• . . .whereas what did we get for that loss of control in the 1970s?  A government really crowding out business; state ownership of catastrophically inefficient enterprise; the putting-off of necessary structural reform.

Government spending cost us money in the 1970s, and made the economy less effective.  It did not support spending, because we were closer to supply capacity – it was not a demand-recession.   It was incurred at massive cost to future generations -10-13%.

This time, it has stopped our economy collapsing, and in that sense has been a wonderful investment.   So, while we will be having headaches in Westminster for years and years to come, no-one should regard our future debt burden in the same light as that one in the past. If you were to pick periods of mismanagement to rank above this one, I would definitely choose the 1970s (and the unnecessary 1st world war).

Though we still have a lot to blame the City for: on the subject of which, I need to read Martin Wolf’s latest column.

Apologies for the rushed nature of this column: it was conceived of and written in 1 hour, exactly.

UPDATE:  I am not sure whether I was right to include capital repayments.  Of course, debt has to be repaid, so it seems to make sense. I think it is right to, because otherwise you end up with the debt incurring high interest costs for ever.  If you just look at interest costs, the 1970s were way more expensive than now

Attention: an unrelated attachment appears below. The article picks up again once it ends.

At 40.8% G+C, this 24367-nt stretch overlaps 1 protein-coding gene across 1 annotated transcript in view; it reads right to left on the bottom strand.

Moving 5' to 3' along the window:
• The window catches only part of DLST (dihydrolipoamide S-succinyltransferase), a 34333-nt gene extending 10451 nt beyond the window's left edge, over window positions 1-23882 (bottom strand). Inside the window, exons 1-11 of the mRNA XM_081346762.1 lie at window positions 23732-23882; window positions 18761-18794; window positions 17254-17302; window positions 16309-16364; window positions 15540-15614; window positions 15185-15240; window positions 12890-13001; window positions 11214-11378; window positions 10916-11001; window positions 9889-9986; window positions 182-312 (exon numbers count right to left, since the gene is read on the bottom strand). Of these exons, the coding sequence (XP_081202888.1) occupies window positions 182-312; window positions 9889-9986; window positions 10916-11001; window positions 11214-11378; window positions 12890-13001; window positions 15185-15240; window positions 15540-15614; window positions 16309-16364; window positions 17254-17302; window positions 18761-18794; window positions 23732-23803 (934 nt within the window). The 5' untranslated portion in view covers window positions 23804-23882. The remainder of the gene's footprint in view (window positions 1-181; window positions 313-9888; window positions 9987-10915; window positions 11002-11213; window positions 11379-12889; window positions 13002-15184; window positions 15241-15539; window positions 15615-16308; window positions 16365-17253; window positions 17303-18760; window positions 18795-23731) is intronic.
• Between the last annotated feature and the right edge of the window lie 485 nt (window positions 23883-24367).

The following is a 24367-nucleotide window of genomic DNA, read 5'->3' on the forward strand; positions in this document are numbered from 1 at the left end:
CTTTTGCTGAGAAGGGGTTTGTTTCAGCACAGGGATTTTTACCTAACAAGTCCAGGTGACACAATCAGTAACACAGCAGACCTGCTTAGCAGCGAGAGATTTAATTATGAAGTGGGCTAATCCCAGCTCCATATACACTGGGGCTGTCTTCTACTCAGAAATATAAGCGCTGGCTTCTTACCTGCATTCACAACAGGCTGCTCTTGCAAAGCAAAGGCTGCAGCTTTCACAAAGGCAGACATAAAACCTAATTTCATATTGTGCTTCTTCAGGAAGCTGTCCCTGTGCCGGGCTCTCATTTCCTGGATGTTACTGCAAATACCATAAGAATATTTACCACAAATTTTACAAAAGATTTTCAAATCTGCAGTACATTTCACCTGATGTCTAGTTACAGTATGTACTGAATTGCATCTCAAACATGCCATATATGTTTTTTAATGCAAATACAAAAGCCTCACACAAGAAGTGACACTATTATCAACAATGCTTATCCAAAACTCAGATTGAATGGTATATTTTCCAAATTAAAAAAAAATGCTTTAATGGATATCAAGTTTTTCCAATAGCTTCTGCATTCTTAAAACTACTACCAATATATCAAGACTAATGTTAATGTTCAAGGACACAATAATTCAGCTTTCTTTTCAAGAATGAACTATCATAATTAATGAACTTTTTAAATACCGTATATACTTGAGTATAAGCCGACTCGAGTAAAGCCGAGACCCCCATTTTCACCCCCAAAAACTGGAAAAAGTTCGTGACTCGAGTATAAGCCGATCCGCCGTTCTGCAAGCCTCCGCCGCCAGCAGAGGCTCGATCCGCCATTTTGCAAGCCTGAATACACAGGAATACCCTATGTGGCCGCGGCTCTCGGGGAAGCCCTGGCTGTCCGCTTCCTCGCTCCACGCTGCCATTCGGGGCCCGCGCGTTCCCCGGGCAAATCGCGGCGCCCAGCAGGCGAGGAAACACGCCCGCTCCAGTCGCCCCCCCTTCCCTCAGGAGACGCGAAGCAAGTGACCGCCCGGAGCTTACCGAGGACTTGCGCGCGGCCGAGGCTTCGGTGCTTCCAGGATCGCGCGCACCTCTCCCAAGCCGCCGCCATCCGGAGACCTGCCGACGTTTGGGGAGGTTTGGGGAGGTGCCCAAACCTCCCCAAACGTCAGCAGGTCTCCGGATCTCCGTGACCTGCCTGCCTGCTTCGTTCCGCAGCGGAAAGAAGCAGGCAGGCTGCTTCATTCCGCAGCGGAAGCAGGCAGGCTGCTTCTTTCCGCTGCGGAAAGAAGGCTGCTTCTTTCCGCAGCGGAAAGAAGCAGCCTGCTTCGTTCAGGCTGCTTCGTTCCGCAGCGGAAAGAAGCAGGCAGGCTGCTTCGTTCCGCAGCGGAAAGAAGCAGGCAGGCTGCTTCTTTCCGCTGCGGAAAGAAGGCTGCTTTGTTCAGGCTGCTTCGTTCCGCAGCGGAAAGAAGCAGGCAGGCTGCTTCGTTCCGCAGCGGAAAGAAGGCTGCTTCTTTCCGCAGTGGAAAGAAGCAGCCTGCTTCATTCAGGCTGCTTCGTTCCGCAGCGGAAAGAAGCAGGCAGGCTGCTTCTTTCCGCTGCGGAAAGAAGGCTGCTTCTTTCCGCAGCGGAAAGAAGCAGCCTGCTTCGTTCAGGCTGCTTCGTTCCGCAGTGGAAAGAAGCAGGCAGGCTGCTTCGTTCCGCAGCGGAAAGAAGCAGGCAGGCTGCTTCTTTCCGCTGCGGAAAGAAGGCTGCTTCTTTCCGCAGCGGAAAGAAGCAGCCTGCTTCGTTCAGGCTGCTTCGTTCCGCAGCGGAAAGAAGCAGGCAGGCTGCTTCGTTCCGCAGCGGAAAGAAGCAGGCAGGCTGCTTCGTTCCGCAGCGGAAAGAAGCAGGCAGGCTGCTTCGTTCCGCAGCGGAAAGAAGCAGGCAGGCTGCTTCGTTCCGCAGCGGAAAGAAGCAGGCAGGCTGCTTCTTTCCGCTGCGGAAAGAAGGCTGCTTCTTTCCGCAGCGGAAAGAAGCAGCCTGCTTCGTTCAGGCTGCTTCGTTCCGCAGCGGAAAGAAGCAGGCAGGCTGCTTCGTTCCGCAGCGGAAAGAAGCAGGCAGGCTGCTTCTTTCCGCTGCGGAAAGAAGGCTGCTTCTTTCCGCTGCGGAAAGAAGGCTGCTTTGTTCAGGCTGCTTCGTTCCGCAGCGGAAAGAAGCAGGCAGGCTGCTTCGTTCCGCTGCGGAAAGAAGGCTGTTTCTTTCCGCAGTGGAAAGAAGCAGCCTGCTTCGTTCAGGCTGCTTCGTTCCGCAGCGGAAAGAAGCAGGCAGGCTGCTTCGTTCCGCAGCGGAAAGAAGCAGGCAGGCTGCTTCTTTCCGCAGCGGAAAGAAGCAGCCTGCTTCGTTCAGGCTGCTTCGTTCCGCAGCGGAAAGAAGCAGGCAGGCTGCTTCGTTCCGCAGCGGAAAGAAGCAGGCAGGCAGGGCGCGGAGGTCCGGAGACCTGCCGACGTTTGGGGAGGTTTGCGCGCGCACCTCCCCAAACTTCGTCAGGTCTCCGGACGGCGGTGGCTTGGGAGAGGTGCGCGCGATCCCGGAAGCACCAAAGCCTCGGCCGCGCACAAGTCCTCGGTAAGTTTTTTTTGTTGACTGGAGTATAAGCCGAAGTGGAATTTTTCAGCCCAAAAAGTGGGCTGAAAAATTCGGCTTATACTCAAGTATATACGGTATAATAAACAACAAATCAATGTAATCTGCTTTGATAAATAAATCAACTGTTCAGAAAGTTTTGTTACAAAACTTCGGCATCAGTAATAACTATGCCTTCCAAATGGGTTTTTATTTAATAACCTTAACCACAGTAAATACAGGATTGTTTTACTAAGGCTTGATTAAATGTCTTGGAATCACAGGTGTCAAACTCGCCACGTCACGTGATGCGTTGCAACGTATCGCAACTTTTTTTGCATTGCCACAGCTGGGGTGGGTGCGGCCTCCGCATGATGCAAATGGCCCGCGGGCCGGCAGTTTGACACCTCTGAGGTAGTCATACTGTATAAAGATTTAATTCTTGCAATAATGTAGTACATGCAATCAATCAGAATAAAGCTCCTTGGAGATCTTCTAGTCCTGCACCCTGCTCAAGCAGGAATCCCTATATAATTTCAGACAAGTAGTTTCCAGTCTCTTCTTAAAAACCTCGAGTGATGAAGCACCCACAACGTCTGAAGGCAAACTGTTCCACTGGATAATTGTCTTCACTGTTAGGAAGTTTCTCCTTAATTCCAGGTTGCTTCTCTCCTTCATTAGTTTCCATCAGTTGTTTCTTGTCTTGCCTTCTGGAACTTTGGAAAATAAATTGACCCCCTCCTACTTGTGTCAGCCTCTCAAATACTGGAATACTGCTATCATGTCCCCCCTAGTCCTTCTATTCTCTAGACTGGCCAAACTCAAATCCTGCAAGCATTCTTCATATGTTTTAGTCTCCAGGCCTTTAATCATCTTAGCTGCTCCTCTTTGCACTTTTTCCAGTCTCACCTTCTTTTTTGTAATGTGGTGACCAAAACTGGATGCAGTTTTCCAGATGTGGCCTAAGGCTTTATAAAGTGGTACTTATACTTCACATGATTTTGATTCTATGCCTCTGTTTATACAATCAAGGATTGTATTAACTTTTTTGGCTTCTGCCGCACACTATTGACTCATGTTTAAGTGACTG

*of course, debt was projected to rise anyway to £800-900bn  but since I can’t find similar projections in a rush from the mid 1970s I will take all the increase as what matters.

** with hindsight.  I didn’t go short myself.


4 thoughts on “Counterintuitive thought of the week: this isn’t the worst debt mess since the War

  1. Very much enjoyed reading this. So informative. Wish we had a Pitt now. We’d be getting more for our G Ex.
    You mention in another place your faith that the Tories have a Plan B. Remember that Barber and Heath were hawks for a couple of years before becoming boomers.
    For all their bullingdon japes, Camborne economics are Puritan and Public Debt is taboo

  2. Which Pitt? The elder, younger, or the horse rider?

    I think this is surprising nostalgia for a non-conservative . . .

  3. Both the elder and the younger did surprisingly well at managing unprecedented debt; but I do not recall any outstanding success in controlling the amount of or value for public expenditure

    On standards of economic mis-management, I was working in the Treasury in the late 1970s. I doubt if we did anything then as costly and silly as not intervening in summer 2008 to recapitalise the banks; but I welcome correction. The debt we took on was damn expensive though.

  4. I had no idea that I was being rude about your work – many apologies. But I think that by the late 1970s, you had a job on your hands just to hold the ship together.

    I think for political reasons we would have had to wait for a real crisis to do that recapitalisation – can you imagine how they would have sold it in the summer?